Using the Disney Method in teaching

So the Disney method? Well it’s quite simple. Disney thought that in order to engage the natural thinking styles of a group of people (we all think differently) the it’s important to understand both their communication and relational skills. Without doing this, whatever is being introduced will be un-matched to the group and fail to influence. If you’ve ever watched a powerpoint and fell asleep, this is the opposite of Disney’s theory of engaging audiences. It’s a parallel thinking technique.

Disney saw people in four ways. This also connects with Kieren Egan’s theories of imaginative education which is why I like it for games. The Spectator, The Dreamer, Realist and Critic provide a model of thinking styles that is relevant to children’s approach to transformational play (something that Bron Stuckey) talks about so well. Classroom games are experiences, not necessarily digital objects, so the importance here is to offer experiences around a game object or game-like scenario that match or influence the thinking style of the students.

The SPECTATOR looks at how this is viewed from the outside. You look at facts and evidence, rather than opinion. They use data to argue facts.

The DREAMER is critical to developing new ideas and goals – to widen the areas of thought. These don’t have to be achievable or even real. To the dreamer, anything is possible. They are not constrained by reality or judgement or criticism. In students, this helps develop agency.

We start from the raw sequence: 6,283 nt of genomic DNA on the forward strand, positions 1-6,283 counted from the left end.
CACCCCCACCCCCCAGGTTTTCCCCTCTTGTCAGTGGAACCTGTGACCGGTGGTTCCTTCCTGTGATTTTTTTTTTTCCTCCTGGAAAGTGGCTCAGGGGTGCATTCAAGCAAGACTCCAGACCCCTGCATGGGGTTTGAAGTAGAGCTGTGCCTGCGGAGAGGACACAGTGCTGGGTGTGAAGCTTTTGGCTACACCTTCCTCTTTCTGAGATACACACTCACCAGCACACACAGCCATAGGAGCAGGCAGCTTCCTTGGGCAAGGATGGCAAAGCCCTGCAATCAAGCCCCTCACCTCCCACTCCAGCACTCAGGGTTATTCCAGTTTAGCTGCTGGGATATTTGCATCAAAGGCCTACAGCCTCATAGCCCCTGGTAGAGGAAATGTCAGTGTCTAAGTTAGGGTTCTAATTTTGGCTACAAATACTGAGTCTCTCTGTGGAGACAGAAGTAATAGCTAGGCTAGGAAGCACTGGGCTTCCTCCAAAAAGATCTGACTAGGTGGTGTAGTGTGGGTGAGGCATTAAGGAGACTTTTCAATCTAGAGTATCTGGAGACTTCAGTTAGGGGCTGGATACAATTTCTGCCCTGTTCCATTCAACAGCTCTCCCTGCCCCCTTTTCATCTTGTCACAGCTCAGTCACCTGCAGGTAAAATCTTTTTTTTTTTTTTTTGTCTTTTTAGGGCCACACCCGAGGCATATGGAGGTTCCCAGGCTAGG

The REALIST is necessary as a means of transferring those ideas in concrete expression – defines actions to be taken. This means taking what is being communicating and un-packing it using cognitive knowledge and skills. What can be done in reality, and what is best left to the imagination. The problem with realists is that if they don’t learn to balance what CAN be done with what is imagined, hypothesised and unreal, is that they become lock-stepped by narrow thinking. In other words, even the most realistic and pragmatic, need to act as if anything is possible more often.

The CRITIC is necessary as a filter and as a stimulus to refinement – evaluates pay-offs and draw backs. This isn’t the hater, the non-participator or the saboteur who often uses rhetorical fallacies to assert their opinion. In Disney’s model, the are learning how to make arguments and predictions based on evidence presented and experience. They learn strategies for ‘what if’ problems occur or ‘how can’ we make this better.